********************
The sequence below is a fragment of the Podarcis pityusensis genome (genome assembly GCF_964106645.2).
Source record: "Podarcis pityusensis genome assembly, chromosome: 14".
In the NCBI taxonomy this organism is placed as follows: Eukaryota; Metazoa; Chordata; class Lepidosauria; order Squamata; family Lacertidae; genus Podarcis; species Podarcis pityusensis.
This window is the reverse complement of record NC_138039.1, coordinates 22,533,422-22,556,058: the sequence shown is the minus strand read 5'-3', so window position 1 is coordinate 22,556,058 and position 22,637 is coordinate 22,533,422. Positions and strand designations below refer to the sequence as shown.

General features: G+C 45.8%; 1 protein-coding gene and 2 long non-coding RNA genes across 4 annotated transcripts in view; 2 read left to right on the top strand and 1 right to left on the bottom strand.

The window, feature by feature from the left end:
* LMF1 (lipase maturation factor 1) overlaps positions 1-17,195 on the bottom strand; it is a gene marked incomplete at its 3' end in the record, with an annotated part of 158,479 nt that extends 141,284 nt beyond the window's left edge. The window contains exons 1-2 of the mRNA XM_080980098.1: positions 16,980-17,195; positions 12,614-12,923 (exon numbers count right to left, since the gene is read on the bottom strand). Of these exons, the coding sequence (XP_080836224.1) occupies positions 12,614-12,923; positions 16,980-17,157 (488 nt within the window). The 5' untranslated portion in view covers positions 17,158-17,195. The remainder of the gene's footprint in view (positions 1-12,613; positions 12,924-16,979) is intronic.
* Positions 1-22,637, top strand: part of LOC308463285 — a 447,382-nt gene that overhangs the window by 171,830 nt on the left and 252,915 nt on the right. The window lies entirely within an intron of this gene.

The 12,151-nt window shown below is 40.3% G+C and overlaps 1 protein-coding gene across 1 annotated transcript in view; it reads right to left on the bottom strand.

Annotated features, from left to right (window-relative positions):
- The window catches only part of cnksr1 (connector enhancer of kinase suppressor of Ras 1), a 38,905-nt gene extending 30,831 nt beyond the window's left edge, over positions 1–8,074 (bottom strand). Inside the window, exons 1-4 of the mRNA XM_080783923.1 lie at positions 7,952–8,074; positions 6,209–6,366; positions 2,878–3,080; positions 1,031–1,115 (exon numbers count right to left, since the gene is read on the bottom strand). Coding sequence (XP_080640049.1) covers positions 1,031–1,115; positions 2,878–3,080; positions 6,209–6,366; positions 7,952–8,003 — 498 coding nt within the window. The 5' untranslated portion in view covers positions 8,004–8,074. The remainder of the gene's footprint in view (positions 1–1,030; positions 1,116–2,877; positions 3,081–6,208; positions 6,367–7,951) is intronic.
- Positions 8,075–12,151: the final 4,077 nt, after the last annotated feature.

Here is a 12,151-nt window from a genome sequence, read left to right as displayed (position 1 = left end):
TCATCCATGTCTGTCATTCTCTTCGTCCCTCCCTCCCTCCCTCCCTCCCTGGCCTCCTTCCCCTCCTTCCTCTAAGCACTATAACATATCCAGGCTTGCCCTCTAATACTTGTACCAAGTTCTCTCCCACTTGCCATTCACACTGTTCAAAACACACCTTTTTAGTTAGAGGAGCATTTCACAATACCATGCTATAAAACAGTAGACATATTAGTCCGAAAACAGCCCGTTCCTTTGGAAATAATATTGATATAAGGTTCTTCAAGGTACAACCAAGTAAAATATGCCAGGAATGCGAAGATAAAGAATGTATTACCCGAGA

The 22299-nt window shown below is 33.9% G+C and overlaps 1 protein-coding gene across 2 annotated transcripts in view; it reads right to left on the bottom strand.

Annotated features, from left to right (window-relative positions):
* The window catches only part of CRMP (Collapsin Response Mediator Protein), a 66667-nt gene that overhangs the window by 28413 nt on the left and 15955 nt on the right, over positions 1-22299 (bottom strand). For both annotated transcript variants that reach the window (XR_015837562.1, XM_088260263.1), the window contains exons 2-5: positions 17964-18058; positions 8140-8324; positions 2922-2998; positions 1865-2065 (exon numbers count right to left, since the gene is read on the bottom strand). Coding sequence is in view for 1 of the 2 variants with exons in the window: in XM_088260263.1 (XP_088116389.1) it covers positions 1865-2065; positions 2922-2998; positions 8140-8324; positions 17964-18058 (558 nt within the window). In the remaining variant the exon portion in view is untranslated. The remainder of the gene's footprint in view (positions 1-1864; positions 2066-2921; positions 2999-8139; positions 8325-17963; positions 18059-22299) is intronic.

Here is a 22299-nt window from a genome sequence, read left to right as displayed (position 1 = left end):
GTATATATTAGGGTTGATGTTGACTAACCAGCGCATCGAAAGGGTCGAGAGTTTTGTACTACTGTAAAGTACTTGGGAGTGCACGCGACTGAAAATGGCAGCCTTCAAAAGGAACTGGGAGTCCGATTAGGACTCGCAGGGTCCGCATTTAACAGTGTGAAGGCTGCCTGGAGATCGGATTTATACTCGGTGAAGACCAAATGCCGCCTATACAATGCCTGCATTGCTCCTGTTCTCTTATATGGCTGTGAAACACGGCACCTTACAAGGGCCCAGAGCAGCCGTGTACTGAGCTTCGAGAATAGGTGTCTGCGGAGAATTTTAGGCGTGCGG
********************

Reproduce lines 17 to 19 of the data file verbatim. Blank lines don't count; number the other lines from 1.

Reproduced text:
* The window catches only part of CRMP (Collapsin Response Mediator Protein), a 66667-nt gene that overhangs the window by 28413 nt on the left and 15955 nt on the right, over positions 1-22299 (bottom strand). For both annotated transcript variants that reach the window (XR_015837562.1, XM_088260263.1), the window contains exons 2-5: positions 17964-18058; positions 8140-8324; positions 2922-2998; positions 1865-2065 (exon numbers count right to left, since the gene is read on the bottom strand). Coding sequence is in view for 1 of the 2 variants with exons in the window: in XM_088260263.1 (XP_088116389.1) it covers positions 1865-2065; positions 2922-2998; positions 8140-8324; positions 17964-18058 (558 nt within the window). In the remaining variant the exon portion in view is untranslated. The remainder of the gene's footprint in view (positions 1-1864; positions 2066-2921; positions 2999-8139; positions 8325-17963; positions 18059-22299) is intronic.

Here is a 22299-nt window from a genome sequence, read left to right as displayed (position 1 = left end):
GTATATATTAGGGTTGATGTTGACTAACCAGCGCATCGAAAGGGTCGAGAGTTTTGTACTACTGTAAAGTACTTGGGAGTGCACGCGACTGAAAATGGCAGCCTTCAAAAGGAACTGGGAGTCCGATTAGGACTCGCAGGGTCCGCATTTAACAGTGTGAAGGCTGCCTGGAGATCGGATTTATACTCGGTGAAGACCAAATGCCGCCTATACAATGCCTGCATTGCTCCTGTTCTCTTATATGGCTGTGAAACACGGCACCTTACAAGGGCCCAGAGCAGCCGTGTACTGAGCTTCGAGAATAGGTGTCTGCGGAGAATTTTAGGCGTGCGG